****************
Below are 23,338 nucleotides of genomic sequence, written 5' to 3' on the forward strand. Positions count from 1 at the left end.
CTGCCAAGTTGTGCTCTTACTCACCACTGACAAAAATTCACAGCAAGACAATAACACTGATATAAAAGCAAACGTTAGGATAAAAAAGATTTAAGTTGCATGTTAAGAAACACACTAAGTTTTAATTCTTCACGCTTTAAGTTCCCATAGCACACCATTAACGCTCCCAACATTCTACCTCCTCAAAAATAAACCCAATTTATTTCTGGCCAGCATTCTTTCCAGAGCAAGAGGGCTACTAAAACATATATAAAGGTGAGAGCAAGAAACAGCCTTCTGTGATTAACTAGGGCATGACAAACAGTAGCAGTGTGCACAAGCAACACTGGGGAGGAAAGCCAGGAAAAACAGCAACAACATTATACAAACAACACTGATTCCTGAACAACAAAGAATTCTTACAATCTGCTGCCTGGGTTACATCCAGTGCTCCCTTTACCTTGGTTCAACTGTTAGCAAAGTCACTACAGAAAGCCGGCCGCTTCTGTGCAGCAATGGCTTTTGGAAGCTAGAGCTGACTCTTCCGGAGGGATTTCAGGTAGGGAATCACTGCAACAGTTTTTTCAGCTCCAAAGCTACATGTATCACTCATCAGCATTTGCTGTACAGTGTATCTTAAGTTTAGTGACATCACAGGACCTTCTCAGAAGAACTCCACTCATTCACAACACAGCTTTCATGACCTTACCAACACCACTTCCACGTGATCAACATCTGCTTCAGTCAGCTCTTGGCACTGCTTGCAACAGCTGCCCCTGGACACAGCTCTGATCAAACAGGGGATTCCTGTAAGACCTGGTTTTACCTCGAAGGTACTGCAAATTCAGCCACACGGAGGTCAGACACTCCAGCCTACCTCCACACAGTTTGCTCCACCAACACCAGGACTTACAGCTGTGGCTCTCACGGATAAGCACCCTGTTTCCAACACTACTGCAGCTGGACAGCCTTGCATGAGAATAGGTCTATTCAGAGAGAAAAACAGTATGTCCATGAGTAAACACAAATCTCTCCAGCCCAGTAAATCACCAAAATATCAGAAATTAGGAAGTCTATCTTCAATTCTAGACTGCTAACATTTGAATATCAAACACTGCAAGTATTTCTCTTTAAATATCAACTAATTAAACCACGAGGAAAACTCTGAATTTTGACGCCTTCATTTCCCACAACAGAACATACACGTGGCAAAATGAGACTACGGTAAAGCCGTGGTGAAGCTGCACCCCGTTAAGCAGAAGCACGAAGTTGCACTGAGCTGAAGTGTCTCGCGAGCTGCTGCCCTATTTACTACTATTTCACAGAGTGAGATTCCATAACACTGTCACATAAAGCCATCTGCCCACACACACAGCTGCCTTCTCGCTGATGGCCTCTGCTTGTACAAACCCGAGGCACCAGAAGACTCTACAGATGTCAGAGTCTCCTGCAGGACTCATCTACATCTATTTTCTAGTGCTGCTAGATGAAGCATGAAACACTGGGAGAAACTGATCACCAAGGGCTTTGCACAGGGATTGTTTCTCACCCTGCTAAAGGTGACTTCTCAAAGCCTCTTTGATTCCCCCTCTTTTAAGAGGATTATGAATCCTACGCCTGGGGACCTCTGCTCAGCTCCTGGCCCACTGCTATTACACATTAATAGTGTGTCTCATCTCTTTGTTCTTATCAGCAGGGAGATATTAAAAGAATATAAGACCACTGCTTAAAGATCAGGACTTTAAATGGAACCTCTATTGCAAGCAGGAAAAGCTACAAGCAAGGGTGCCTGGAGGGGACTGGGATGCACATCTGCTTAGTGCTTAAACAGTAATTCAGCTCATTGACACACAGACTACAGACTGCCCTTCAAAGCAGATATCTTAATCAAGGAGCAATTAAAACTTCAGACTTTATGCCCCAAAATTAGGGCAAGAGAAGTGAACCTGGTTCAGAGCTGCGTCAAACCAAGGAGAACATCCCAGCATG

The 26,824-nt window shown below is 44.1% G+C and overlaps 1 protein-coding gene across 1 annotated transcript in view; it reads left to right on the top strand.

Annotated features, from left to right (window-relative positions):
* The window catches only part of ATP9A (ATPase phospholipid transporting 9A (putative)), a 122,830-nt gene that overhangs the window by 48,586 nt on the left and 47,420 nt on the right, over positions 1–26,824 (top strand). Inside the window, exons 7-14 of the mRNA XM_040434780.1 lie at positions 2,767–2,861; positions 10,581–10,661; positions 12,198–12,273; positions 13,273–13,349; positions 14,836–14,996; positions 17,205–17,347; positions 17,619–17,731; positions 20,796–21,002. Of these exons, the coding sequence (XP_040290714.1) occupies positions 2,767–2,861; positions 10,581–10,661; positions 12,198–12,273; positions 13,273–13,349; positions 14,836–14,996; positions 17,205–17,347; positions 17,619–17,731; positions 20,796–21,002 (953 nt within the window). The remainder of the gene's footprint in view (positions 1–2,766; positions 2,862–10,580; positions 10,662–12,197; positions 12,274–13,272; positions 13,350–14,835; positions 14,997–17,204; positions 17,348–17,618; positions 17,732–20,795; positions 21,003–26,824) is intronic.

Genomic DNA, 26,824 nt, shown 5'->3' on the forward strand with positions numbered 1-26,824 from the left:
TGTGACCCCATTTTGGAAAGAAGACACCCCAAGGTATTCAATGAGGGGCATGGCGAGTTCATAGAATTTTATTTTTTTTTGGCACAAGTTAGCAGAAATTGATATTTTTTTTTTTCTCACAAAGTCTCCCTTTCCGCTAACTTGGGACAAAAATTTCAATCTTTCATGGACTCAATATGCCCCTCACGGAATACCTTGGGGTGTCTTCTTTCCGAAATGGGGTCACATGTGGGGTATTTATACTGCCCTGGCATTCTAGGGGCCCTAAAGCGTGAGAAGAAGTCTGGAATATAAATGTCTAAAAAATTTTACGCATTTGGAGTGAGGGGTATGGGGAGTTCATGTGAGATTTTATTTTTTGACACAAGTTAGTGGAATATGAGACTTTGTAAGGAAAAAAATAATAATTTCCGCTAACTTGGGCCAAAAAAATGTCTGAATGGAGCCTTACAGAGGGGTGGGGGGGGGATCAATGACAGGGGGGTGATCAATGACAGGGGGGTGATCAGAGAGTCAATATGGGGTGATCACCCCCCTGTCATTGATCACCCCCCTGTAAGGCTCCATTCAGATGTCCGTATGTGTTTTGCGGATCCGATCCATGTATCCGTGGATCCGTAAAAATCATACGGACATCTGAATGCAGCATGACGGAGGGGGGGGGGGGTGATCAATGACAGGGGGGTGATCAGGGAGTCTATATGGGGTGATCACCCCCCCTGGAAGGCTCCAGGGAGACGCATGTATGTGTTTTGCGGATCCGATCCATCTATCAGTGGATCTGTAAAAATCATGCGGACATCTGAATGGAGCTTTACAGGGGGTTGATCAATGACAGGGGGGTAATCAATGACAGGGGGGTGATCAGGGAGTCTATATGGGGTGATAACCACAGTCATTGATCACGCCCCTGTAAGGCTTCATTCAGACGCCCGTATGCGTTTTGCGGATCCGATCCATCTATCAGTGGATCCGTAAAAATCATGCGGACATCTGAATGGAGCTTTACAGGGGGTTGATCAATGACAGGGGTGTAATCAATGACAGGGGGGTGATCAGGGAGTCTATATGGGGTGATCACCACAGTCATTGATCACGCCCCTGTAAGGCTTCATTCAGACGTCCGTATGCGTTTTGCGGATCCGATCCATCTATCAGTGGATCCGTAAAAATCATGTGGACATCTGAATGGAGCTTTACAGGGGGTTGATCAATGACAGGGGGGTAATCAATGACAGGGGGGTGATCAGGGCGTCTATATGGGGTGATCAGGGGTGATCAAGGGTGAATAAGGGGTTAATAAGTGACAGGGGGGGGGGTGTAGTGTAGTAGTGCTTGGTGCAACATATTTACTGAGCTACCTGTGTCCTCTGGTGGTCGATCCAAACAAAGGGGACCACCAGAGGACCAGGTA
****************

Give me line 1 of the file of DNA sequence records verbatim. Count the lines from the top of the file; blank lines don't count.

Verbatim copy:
Below are 23,338 nucleotides of genomic sequence, written 5' to 3' on the forward strand. Positions count from 1 at the left end.